Livestock

‘Meat Lady’ stays on the heels of her male counterparts

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Kate Miller had a 9 a.m. meeting to sample and discuss bacon. It’s easy to be jealous of such a gig, but it’s difficult to not like the high-heels clad, blond-haired Miller. Known as The Meat Lady on her blog, Miller entered the meat industry several years ago and is in direct sales in Houston, Texas, for Martin Preferred Meats.

Despite more women entering the livestock industry, the meat business remains rather male-dominated. She will admit that being a woman in the industry isn’t easy but you won’t find her complaining.

“With five years of experience under my belt, I still have to prove that I’m right and overcome some skepticism,” she said. “People think, ‘Why is this girl wearing high heels telling me about my beef? Shouldn’t I trust the man in the cowboy boots sitting next to her more?’”

Many of Miller’s relationships with customers began with skepticism, but she was able to cultivate a partnership through her knowledge of the industry — the follow through, she admits, must be flawless, and include a fair amount of moxie and tenacity. Collegiate livestock judging, Miller said, prepared her for working in the male-dominated meat industry. Miller judged at Connors State and later for Oklahoma State University.

“Being able to defend your point of view and give reasons even when you know they’re flawed is helpful,” she said. Judging also thickened Miller’s skin, leaving her nearly unflappable when the volume and intensity of constructive criticism rises.

Miller grew up around the livestock business, her family raised hogs on contract for Cargill as well as about 200 cow calf pairs in southern Arkansas. Her father earned his PhD in ruminant nutrition and laid the foundation for understanding the science behind production. Though it was invaluable, his feeding methods never translated to the show ring. Miller showed cattle enthusiastically and poorly for a number of years, further building her character.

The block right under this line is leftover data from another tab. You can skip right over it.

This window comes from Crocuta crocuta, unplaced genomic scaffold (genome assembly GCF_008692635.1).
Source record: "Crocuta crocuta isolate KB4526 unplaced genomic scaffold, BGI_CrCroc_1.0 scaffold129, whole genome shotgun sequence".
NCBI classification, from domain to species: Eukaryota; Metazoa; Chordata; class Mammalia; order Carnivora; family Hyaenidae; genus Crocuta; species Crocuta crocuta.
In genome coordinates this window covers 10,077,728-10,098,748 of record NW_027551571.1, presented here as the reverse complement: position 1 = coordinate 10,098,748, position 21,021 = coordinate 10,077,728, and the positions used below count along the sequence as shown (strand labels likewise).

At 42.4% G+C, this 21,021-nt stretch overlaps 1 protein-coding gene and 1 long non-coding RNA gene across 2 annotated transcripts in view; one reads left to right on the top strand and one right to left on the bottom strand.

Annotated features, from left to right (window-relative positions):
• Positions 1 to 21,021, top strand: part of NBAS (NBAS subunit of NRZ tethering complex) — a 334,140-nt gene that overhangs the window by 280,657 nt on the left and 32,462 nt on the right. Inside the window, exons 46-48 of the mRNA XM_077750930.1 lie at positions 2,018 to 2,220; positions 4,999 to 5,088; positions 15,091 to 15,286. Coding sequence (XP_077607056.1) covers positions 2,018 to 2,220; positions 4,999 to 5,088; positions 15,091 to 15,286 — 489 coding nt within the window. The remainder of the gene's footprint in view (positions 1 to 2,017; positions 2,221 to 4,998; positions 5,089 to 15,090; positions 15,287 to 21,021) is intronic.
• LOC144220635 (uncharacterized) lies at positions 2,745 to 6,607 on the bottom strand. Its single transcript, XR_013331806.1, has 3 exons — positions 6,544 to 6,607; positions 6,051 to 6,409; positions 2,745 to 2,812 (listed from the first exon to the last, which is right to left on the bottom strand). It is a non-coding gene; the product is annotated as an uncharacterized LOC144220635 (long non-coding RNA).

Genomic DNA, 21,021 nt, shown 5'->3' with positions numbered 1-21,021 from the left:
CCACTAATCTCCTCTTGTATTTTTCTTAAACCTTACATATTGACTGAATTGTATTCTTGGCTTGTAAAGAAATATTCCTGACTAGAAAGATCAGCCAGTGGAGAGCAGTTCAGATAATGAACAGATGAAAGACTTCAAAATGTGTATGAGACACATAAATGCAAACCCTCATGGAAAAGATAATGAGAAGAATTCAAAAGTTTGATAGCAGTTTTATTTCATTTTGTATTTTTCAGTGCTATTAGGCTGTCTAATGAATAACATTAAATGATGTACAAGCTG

“I stood last at every show we ever attended,” she laughed. “Dad loved EPD cattle so I never showed with any amount of success.” Despite initially having little clue exactly what she wanted to do outside of a career relating to the beef industry and then lucking into the meat industry, Miller says it’s a perfect fit.

“I get to be in a professional environment, I get to cook all day, and I get to teach people about where their food comes from,” she said. “To me there’s not a better job. It’s a dream job.”

“With five years of experience under my belt, I still have to prove that I’m right and overcome some skepticism. People think, ‘Why is this girl wearing high heels telling me about my beef? Shouldn’t I trust the man in the cowboy boots sitting next to her more?’”

Miller’s current position working with distributors has heavily involved her in sourcing and labeling and has naturally led to an active role as an educator.

“I enjoy teaching people about where their food comes from and there is a void in our industry,” she said. “We as an industry do a terrible job of explaining the science behind production.”

This has proven itself over and again as Miller has been quizzed across the gamut about whether beef is GMO, why sodium citrate is used in fajita meat, and why some meats can or cannot be labeled one way or another.

“My generation, the Millennials, are going to have to take an active role in explaining to the non-science public why we do the things we do,” she said.
Social media can be a first step though she warns we can help ourselves or hurt ourselves as producers through what is posted online as information published online is immortal.

“Tell the truth in a respectful manner,” she said. “We need to tell the positive stories and focus on being caretakers and insisting upon quality.”
Miller began blogging in college about her shenanigans much to the delight of her friends. Years later, Miller’s marriage ended and she found herself once again writing about her life on a blog.

“There was a void there as far as people in my age group who were experiencing that same thing,” she said. “The more I talked to people, the more I realized what I had gone through, everybody was kind of going through. It was an opportunity to do some external processing and to give people in my life validity for the things they were feeling.”

The blog also serves as a way to keep friends and family updated as well as connecting with other readers. Miller’s blog, The Meat Lady, takes a candid look at life experiences from the perspective of a funny young woman wearing high heels and selling meat. There are few like it.

 

Kate Miller’s The Meat Lady blog can be found at themeatlady.com.

 

Any views or opinions expressed in this article are those of the author and do not reflect those of AGDAILY. Comments on this article reflect the sole opinions of their writers.
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